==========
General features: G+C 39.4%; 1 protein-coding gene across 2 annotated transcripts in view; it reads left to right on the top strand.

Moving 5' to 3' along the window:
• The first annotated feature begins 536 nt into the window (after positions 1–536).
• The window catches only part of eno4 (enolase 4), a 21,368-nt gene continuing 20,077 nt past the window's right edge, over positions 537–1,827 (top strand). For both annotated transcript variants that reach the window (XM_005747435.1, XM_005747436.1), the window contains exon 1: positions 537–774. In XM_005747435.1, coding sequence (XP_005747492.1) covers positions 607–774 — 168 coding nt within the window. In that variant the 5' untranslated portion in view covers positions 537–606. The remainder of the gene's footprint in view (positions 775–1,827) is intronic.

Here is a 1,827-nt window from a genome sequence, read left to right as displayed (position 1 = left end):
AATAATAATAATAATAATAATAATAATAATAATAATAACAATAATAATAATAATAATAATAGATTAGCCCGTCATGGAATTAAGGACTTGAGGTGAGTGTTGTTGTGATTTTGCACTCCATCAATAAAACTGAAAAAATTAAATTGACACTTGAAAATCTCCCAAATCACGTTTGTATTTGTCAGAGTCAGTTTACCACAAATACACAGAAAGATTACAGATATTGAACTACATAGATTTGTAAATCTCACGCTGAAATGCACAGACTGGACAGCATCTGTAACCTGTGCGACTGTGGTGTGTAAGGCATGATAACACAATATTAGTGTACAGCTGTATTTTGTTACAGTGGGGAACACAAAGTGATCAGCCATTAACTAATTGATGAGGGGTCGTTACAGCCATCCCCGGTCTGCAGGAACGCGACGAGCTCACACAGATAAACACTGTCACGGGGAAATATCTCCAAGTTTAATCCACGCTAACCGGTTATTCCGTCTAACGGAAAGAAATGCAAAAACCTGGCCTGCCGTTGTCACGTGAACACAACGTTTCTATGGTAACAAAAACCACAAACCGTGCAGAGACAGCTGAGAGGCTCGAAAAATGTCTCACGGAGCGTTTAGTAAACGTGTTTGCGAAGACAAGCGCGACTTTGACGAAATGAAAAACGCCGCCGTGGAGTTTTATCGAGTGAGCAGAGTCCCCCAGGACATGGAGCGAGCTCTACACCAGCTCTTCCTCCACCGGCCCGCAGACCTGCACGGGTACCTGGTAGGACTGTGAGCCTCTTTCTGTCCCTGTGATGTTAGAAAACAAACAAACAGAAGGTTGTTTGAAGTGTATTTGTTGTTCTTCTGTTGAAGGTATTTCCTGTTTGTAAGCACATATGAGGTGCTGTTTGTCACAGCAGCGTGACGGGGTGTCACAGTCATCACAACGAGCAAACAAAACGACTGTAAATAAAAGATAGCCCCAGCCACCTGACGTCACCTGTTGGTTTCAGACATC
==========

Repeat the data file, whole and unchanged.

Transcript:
General features: G+C 39.4%; 1 protein-coding gene across 2 annotated transcripts in view; it reads left to right on the top strand.

Moving 5' to 3' along the window:
• The first annotated feature begins 536 nt into the window (after positions 1–536).
• The window catches only part of eno4 (enolase 4), a 21,368-nt gene continuing 20,077 nt past the window's right edge, over positions 537–1,827 (top strand). For both annotated transcript variants that reach the window (XM_005747435.1, XM_005747436.1), the window contains exon 1: positions 537–774. In XM_005747435.1, coding sequence (XP_005747492.1) covers positions 607–774 — 168 coding nt within the window. In that variant the 5' untranslated portion in view covers positions 537–606. The remainder of the gene's footprint in view (positions 775–1,827) is intronic.

Here is a 1,827-nt window from a genome sequence, read left to right as displayed (position 1 = left end):
AATAATAATAATAATAATAATAATAATAATAATAATAACAATAATAATAATAATAATAATAGATTAGCCCGTCATGGAATTAAGGACTTGAGGTGAGTGTTGTTGTGATTTTGCACTCCATCAATAAAACTGAAAAAATTAAATTGACACTTGAAAATCTCCCAAATCACGTTTGTATTTGTCAGAGTCAGTTTACCACAAATACACAGAAAGATTACAGATATTGAACTACATAGATTTGTAAATCTCACGCTGAAATGCACAGACTGGACAGCATCTGTAACCTGTGCGACTGTGGTGTGTAAGGCATGATAACACAATATTAGTGTACAGCTGTATTTTGTTACAGTGGGGAACACAAAGTGATCAGCCATTAACTAATTGATGAGGGGTCGTTACAGCCATCCCCGGTCTGCAGGAACGCGACGAGCTCACACAGATAAACACTGTCACGGGGAAATATCTCCAAGTTTAATCCACGCTAACCGGTTATTCCGTCTAACGGAAAGAAATGCAAAAACCTGGCCTGCCGTTGTCACGTGAACACAACGTTTCTATGGTAACAAAAACCACAAACCGTGCAGAGACAGCTGAGAGGCTCGAAAAATGTCTCACGGAGCGTTTAGTAAACGTGTTTGCGAAGACAAGCGCGACTTTGACGAAATGAAAAACGCCGCCGTGGAGTTTTATCGAGTGAGCAGAGTCCCCCAGGACATGGAGCGAGCTCTACACCAGCTCTTCCTCCACCGGCCCGCAGACCTGCACGGGTACCTGGTAGGACTGTGAGCCTCTTTCTGTCCCTGTGATGTTAGAAAACAAACAAACAGAAGGTTGTTTGAAGTGTATTTGTTGTTCTTCTGTTGAAGGTATTTCCTGTTTGTAAGCACATATGAGGTGCTGTTTGTCACAGCAGCGTGACGGGGTGTCACAGTCATCACAACGAGCAAACAAAACGACTGTAAATAAAAGATAGCCCCAGCCACCTGACGTCACCTGTTGGTTTCAGACATC